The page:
[ntp:questions] Re: Extracted fom comp.risks - What Time Is It?
davids at webmaster.com
Mon Aug 18 19:26:49 UTC 2003
"H. Peter Anvin" <hpa at zytor.com> wrote in message
news:bhpo89$k70$1 at cesium.transmeta.com...
> I think the big question is how do you *synchronize* these various
That's definitely the harder part.
> An atomic clock tells you what time it is in one particular location.
> Any kind you move a clock you have to deal with time dilation issues,
> and when you communicate its time using signals you have propagation
You can either ignore the time dilation issues or correct for them if
needed. It used to be pretty common to fly a synchronized atomic clock from
one place to another to synchronize the atomic clock at the destination. GPS
has pretty much replaced this (painful) process.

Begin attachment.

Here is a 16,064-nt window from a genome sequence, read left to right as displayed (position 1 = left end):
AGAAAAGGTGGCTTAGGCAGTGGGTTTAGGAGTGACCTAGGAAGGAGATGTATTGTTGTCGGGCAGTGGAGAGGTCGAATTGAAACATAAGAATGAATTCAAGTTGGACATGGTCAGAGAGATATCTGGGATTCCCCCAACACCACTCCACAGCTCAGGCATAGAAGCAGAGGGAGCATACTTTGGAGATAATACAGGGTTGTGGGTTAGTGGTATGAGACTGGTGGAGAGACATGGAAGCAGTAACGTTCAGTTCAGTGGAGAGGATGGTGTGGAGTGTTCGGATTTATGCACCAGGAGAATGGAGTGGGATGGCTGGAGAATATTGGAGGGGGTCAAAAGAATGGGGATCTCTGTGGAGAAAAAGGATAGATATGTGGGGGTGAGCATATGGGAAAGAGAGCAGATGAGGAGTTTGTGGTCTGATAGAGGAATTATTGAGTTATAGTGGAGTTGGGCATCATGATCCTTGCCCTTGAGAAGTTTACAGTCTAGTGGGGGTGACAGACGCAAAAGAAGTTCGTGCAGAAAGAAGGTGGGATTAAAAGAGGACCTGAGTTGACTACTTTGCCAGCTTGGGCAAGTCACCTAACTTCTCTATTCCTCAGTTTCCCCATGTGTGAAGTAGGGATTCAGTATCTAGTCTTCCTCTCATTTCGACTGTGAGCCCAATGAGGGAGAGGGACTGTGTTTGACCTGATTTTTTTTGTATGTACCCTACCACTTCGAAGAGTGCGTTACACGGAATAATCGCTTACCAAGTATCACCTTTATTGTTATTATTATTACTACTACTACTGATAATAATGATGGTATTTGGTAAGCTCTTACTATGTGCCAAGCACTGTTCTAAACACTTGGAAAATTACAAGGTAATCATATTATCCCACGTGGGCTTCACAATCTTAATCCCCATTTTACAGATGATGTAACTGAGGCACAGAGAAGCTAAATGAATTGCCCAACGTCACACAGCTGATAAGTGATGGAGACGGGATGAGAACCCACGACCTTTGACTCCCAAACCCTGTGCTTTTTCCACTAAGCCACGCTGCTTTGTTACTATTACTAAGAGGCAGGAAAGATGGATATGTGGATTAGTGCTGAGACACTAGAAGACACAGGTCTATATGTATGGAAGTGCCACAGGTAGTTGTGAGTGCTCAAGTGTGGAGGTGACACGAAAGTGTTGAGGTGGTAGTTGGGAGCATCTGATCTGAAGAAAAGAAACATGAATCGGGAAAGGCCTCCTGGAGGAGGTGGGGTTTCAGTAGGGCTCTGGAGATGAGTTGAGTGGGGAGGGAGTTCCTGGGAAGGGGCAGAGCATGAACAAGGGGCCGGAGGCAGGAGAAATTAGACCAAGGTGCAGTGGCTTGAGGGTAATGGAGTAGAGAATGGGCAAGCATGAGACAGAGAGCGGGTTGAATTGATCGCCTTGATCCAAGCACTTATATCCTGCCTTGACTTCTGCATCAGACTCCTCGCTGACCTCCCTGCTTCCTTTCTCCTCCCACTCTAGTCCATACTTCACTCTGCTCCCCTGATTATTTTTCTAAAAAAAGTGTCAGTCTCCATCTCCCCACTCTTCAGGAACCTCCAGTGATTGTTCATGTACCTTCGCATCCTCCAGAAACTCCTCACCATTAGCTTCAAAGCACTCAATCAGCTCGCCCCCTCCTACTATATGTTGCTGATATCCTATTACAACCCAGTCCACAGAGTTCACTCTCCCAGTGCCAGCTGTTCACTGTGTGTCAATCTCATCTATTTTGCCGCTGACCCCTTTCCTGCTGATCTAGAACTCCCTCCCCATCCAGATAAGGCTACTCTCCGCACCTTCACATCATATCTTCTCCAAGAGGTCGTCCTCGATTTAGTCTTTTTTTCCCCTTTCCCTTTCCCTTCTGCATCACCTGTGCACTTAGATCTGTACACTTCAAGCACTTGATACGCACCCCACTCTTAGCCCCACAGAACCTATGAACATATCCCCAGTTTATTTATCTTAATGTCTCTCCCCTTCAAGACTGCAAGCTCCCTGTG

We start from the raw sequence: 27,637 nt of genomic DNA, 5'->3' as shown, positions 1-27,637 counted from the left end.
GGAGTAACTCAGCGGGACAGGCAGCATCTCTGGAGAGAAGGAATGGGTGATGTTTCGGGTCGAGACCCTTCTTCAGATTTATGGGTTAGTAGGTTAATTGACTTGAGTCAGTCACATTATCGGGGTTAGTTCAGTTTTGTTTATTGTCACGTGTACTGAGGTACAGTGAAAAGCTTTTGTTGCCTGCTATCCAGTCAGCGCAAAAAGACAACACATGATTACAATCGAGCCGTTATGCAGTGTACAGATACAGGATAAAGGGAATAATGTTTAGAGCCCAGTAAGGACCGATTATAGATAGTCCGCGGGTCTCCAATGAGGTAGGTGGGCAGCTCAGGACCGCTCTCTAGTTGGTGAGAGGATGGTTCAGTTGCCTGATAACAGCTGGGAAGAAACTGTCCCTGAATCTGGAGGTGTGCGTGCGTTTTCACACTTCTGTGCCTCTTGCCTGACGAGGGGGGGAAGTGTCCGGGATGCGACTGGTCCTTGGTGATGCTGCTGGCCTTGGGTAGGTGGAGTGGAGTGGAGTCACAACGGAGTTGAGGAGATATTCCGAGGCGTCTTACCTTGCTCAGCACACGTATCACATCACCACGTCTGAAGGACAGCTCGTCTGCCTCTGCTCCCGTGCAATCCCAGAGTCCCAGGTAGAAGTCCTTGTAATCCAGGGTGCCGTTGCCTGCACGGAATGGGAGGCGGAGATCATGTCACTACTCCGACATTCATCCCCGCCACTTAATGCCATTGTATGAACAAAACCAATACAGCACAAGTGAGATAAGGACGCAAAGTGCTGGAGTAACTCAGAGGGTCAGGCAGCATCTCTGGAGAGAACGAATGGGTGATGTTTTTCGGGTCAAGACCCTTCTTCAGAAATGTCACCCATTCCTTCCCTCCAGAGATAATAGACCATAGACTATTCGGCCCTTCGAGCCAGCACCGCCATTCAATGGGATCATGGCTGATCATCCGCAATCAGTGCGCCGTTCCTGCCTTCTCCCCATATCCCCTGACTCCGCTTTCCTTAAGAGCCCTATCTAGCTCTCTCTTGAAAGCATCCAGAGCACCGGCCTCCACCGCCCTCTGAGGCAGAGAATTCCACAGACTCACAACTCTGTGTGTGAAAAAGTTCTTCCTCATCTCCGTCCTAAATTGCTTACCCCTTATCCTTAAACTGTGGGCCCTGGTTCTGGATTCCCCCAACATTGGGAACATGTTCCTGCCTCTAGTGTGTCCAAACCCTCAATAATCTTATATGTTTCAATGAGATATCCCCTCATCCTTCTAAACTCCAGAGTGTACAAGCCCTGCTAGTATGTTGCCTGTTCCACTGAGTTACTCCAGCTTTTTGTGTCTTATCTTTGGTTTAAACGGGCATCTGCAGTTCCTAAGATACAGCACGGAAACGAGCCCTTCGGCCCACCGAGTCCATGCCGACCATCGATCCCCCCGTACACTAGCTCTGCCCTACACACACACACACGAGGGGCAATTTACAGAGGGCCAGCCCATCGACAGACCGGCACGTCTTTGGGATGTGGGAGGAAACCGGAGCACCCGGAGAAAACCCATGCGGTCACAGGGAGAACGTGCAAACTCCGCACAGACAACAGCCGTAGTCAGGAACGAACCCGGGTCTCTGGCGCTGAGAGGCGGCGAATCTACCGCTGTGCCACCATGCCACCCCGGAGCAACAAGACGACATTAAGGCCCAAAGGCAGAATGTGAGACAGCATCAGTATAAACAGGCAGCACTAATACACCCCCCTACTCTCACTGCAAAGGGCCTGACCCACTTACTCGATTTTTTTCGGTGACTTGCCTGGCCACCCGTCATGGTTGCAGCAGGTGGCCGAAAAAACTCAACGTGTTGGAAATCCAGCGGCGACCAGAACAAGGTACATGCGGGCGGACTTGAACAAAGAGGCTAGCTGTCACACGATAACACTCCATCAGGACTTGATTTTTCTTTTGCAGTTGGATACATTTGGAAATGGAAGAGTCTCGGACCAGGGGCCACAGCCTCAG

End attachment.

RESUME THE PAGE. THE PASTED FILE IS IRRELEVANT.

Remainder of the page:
> To make things even more complex, the speed of time actually
> varies with the strength of gravity and therefore varies with
> altitude, latitude and geological composition, although I *believe*
> this is currently below the threshold of measurability (time dilation
> due to moving an atomic clock is, however, very much measurable and
> can amount to tens or even hundreds of nanoseconds on a
> round-the-world journey.)
I don't believe anyone corrects for gravitational effects. Time dilation
definitely requires compensation when you have to fly an atomic clock from a
standards lab to your radiotelescope observatory.
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